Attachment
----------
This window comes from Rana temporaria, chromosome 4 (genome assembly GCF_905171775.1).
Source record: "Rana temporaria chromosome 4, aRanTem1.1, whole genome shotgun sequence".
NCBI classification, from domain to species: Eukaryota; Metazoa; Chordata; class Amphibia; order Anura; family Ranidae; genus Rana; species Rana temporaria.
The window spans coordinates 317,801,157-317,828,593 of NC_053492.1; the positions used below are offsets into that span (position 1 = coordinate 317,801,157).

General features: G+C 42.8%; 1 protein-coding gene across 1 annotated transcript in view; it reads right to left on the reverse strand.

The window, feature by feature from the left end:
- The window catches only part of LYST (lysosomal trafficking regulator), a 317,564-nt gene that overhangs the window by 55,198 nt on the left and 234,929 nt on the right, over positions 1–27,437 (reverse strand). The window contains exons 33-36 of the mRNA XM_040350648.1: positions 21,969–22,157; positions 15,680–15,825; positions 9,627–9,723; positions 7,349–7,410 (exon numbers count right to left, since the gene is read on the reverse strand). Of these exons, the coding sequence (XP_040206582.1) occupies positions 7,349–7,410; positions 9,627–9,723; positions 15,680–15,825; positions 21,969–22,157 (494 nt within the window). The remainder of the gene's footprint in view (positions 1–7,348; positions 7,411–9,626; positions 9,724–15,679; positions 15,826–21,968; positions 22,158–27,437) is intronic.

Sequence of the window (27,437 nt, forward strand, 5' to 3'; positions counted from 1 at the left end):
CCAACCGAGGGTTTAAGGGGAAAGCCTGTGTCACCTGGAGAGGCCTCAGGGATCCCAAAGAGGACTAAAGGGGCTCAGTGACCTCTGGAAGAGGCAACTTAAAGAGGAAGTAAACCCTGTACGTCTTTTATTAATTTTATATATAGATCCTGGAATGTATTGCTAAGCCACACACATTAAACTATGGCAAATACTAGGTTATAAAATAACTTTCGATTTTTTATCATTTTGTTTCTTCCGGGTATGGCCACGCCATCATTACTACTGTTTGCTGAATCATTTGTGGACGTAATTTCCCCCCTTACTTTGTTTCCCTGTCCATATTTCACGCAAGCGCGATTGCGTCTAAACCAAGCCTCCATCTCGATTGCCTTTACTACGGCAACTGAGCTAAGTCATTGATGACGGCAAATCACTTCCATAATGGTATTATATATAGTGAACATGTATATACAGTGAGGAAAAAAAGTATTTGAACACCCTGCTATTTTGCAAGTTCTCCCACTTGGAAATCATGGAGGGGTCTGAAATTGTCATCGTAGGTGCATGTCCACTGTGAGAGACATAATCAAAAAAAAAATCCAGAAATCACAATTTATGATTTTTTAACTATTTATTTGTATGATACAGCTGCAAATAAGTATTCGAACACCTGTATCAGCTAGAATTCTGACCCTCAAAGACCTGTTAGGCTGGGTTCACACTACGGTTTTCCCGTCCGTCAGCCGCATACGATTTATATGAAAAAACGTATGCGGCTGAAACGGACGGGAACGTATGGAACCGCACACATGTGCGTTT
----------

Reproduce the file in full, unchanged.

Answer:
This window comes from Rana temporaria, chromosome 4 (genome assembly GCF_905171775.1).
Source record: "Rana temporaria chromosome 4, aRanTem1.1, whole genome shotgun sequence".
NCBI classification, from domain to species: Eukaryota; Metazoa; Chordata; class Amphibia; order Anura; family Ranidae; genus Rana; species Rana temporaria.
The window spans coordinates 317,801,157-317,828,593 of NC_053492.1; the positions used below are offsets into that span (position 1 = coordinate 317,801,157).

General features: G+C 42.8%; 1 protein-coding gene across 1 annotated transcript in view; it reads right to left on the reverse strand.

The window, feature by feature from the left end:
- The window catches only part of LYST (lysosomal trafficking regulator), a 317,564-nt gene that overhangs the window by 55,198 nt on the left and 234,929 nt on the right, over positions 1–27,437 (reverse strand). The window contains exons 33-36 of the mRNA XM_040350648.1: positions 21,969–22,157; positions 15,680–15,825; positions 9,627–9,723; positions 7,349–7,410 (exon numbers count right to left, since the gene is read on the reverse strand). Of these exons, the coding sequence (XP_040206582.1) occupies positions 7,349–7,410; positions 9,627–9,723; positions 15,680–15,825; positions 21,969–22,157 (494 nt within the window). The remainder of the gene's footprint in view (positions 1–7,348; positions 7,411–9,626; positions 9,724–15,679; positions 15,826–21,968; positions 22,158–27,437) is intronic.

Sequence of the window (27,437 nt, forward strand, 5' to 3'; positions counted from 1 at the left end):
CCAACCGAGGGTTTAAGGGGAAAGCCTGTGTCACCTGGAGAGGCCTCAGGGATCCCAAAGAGGACTAAAGGGGCTCAGTGACCTCTGGAAGAGGCAACTTAAAGAGGAAGTAAACCCTGTACGTCTTTTATTAATTTTATATATAGATCCTGGAATGTATTGCTAAGCCACACACATTAAACTATGGCAAATACTAGGTTATAAAATAACTTTCGATTTTTTATCATTTTGTTTCTTCCGGGTATGGCCACGCCATCATTACTACTGTTTGCTGAATCATTTGTGGACGTAATTTCCCCCCTTACTTTGTTTCCCTGTCCATATTTCACGCAAGCGCGATTGCGTCTAAACCAAGCCTCCATCTCGATTGCCTTTACTACGGCAACTGAGCTAAGTCATTGATGACGGCAAATCACTTCCATAATGGTATTATATATAGTGAACATGTATATACAGTGAGGAAAAAAAGTATTTGAACACCCTGCTATTTTGCAAGTTCTCCCACTTGGAAATCATGGAGGGGTCTGAAATTGTCATCGTAGGTGCATGTCCACTGTGAGAGACATAATCAAAAAAAAAATCCAGAAATCACAATTTATGATTTTTTAACTATTTATTTGTATGATACAGCTGCAAATAAGTATTCGAACACCTGTATCAGCTAGAATTCTGACCCTCAAAGACCTGTTAGGCTGGGTTCACACTACGGTTTTCCCGTCCGTCAGCCGCATACGATTTATATGAAAAAACGTATGCGGCTGAAACGGACGGGAACGTATGGAACCGCACACATGTGCGTTT